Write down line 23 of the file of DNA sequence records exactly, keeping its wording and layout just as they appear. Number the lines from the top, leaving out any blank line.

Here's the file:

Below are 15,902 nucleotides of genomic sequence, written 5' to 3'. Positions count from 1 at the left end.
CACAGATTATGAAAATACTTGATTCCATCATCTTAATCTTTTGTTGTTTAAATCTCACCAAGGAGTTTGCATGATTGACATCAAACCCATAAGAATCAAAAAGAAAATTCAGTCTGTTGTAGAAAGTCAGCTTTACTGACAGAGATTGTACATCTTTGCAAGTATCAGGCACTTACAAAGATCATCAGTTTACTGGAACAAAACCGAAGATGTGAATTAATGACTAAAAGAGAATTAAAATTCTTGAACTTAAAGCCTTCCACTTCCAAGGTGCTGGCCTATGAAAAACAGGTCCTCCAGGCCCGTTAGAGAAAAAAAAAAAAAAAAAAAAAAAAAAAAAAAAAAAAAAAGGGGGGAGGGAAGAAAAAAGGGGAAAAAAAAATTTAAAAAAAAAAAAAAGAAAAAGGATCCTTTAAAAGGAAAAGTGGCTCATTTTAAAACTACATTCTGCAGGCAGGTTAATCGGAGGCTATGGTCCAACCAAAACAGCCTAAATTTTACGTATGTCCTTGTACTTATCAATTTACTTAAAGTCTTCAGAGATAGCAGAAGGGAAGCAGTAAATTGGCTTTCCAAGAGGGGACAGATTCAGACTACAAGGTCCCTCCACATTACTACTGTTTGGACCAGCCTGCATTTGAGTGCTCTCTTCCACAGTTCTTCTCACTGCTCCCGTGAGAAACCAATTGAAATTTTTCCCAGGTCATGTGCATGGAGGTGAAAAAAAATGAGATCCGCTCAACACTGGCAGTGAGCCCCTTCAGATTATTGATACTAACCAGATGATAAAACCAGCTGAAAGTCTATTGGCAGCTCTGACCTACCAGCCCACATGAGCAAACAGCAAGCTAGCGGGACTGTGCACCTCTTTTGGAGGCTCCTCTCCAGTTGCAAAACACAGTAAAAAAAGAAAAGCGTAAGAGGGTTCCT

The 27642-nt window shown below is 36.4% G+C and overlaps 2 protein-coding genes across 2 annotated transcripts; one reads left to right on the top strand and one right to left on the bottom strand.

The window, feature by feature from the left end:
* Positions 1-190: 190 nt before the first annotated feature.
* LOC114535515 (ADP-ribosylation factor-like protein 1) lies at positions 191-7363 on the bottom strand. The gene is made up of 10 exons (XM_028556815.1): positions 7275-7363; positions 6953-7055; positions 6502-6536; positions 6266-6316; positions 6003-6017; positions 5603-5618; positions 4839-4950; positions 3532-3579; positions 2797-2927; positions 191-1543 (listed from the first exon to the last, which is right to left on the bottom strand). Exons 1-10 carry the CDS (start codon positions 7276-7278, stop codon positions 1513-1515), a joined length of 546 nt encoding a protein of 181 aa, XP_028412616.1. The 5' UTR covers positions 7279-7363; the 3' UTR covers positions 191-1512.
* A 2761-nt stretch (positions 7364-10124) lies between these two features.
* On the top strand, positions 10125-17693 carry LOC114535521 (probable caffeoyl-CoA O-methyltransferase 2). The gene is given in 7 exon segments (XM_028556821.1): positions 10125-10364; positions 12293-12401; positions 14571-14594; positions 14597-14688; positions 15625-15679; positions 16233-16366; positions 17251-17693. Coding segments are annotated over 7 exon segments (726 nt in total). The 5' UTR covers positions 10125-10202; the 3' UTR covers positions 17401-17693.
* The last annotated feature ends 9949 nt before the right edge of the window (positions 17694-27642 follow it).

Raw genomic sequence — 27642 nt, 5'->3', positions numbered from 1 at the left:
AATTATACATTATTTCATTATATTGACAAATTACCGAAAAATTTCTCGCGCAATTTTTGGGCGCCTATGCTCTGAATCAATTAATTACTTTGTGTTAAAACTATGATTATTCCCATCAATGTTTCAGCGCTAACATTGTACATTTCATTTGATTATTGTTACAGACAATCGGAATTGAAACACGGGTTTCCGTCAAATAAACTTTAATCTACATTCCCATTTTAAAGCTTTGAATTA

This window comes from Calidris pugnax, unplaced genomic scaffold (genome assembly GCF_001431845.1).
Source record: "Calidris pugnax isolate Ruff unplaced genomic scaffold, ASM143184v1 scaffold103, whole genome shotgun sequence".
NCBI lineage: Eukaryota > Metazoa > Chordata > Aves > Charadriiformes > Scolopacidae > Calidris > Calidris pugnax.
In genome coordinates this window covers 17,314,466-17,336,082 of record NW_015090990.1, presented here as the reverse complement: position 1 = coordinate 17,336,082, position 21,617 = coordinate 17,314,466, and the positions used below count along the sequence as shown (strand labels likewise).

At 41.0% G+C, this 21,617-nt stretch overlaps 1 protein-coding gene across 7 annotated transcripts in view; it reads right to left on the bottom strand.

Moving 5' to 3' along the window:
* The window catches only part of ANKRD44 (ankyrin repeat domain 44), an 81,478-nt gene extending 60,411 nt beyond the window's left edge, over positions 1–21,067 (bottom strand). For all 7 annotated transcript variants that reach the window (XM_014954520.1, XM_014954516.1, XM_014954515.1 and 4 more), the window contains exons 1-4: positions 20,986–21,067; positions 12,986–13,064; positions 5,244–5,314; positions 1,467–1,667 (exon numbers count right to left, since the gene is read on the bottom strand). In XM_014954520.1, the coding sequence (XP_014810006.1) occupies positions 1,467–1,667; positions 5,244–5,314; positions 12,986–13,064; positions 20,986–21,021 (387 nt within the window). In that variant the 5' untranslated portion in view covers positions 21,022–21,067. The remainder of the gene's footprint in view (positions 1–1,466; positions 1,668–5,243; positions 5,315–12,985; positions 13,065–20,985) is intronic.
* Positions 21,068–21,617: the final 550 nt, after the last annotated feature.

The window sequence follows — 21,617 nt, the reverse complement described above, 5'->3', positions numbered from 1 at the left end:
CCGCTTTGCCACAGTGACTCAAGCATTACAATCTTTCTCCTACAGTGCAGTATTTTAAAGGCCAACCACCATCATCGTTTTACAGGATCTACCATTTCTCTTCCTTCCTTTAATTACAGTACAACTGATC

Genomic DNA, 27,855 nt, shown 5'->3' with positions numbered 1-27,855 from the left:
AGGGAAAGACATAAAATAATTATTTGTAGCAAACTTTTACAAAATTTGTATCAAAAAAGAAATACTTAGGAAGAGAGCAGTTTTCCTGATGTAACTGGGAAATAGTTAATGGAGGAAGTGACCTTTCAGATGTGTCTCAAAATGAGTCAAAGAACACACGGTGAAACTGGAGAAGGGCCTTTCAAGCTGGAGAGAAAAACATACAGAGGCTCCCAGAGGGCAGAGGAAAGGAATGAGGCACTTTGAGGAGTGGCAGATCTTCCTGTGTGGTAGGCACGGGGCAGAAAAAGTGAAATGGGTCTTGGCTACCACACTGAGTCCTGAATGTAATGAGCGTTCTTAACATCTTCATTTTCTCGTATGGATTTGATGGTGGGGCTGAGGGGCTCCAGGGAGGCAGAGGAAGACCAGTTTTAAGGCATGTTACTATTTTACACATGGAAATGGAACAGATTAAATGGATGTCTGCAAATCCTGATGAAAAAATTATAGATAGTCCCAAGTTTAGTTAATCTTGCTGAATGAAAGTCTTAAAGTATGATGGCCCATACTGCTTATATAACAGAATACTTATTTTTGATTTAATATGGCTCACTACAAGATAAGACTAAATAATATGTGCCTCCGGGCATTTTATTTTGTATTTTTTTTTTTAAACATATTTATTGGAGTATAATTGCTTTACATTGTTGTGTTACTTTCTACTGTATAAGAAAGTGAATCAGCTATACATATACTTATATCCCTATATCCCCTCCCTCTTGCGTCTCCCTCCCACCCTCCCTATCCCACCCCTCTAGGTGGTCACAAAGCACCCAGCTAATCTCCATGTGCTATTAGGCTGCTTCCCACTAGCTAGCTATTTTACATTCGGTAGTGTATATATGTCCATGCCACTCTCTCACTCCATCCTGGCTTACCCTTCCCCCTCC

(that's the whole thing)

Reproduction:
AGGGAAAGACATAAAATAATTATTTGTAGCAAACTTTTACAAAATTTGTATCAAAAAAGAAATACTTAGGAAGAGAGCAGTTTTCCTGATGTAACTGGGAAATAGTTAATGGAGGAAGTGACCTTTCAGATGTGTCTCAAAATGAGTCAAAGAACACACGGTGAAACTGGAGAAGGGCCTTTCAAGCTGGAGAGAAAAACATACAGAGGCTCCCAGAGGGCAGAGGAAAGGAATGAGGCACTTTGAGGAGTGGCAGATCTTCCTGTGTGGTAGGCACGGGGCAGAAAAAGTGAAATGGGTCTTGGCTACCACACTGAGTCCTGAATGTAATGAGCGTTCTTAACATCTTCATTTTCTCGTATGGATTTGATGGTGGGGCTGAGGGGCTCCAGGGAGGCAGAGGAAGACCAGTTTTAAGGCATGTTACTATTTTACACATGGAAATGGAACAGATTAAATGGATGTCTGCAAATCCTGATGAAAAAATTATAGATAGTCCCAAGTTTAGTTAATCTTGCTGAATGAAAGTCTTAAAGTATGATGGCCCATACTGCTTATATAACAGAATACTTATTTTTGATTTAATATGGCTCACTACAAGATAAGACTAAATAATATGTGCCTCCGGGCATTTTATTTTGTATTTTTTTTTTTAAACATATTTATTGGAGTATAATTGCTTTACATTGTTGTGTTACTTTCTACTGTATAAGAAAGTGAATCAGCTATACATATACTTATATCCCTATATCCCCTCCCTCTTGCGTCTCCCTCCCACCCTCCCTATCCCACCCCTCTAGGTGGTCACAAAGCACCCAGCTAATCTCCATGTGCTATTAGGCTGCTTCCCACTAGCTAGCTATTTTACATTCGGTAGTGTATATATGTCCATGCCACTCTCTCACTCCATCCTGGCTTACCCTTCCCCCTCC